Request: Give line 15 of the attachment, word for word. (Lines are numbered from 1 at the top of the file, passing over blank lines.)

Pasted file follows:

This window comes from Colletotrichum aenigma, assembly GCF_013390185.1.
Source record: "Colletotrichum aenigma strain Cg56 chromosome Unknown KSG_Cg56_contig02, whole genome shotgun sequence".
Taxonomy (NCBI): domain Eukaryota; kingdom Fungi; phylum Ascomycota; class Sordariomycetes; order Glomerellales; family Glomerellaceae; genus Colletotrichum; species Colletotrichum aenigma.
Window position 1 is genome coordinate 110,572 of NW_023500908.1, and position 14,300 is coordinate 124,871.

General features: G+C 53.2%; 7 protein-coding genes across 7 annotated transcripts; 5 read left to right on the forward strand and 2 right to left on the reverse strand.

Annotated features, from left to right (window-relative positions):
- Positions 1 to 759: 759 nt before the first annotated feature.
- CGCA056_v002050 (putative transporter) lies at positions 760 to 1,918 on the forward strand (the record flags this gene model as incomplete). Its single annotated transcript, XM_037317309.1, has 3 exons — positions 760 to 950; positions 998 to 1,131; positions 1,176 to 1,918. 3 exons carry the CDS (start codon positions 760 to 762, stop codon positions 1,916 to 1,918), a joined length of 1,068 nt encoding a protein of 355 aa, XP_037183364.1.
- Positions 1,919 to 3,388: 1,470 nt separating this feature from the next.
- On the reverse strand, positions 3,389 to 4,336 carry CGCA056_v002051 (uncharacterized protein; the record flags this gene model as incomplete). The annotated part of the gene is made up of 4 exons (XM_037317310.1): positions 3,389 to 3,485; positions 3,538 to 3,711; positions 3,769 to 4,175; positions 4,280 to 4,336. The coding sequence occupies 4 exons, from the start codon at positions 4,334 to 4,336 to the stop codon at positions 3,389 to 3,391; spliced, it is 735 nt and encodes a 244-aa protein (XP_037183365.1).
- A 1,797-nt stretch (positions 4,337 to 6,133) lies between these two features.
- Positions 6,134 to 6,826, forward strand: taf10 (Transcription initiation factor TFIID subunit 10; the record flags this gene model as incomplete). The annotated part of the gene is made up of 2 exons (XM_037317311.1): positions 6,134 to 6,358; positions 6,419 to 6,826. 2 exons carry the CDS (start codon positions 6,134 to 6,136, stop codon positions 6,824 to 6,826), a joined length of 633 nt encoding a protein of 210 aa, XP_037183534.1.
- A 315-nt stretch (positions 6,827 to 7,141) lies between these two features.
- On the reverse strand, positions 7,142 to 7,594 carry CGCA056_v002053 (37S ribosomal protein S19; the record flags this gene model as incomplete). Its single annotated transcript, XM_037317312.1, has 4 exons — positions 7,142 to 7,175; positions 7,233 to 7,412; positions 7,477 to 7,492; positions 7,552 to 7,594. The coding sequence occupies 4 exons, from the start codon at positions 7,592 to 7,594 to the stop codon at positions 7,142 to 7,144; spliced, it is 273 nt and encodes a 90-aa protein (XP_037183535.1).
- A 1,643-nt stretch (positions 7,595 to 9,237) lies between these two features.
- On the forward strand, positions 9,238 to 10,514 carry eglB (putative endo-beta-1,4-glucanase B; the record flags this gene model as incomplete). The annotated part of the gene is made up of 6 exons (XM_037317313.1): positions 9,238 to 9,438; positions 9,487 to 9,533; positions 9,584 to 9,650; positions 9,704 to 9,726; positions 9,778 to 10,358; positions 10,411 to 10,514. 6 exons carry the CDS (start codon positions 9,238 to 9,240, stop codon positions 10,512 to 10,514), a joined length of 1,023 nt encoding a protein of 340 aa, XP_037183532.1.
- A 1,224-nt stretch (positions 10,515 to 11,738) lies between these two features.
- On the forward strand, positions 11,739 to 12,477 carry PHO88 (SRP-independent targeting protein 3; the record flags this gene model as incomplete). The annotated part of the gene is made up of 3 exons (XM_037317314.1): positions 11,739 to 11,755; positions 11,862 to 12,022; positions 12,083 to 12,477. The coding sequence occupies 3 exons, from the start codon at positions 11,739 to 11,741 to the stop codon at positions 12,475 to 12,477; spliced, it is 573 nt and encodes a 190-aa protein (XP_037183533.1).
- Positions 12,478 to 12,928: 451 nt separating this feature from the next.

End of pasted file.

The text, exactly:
- A 1,643-nt stretch (positions 7,595 to 9,237) lies between these two features.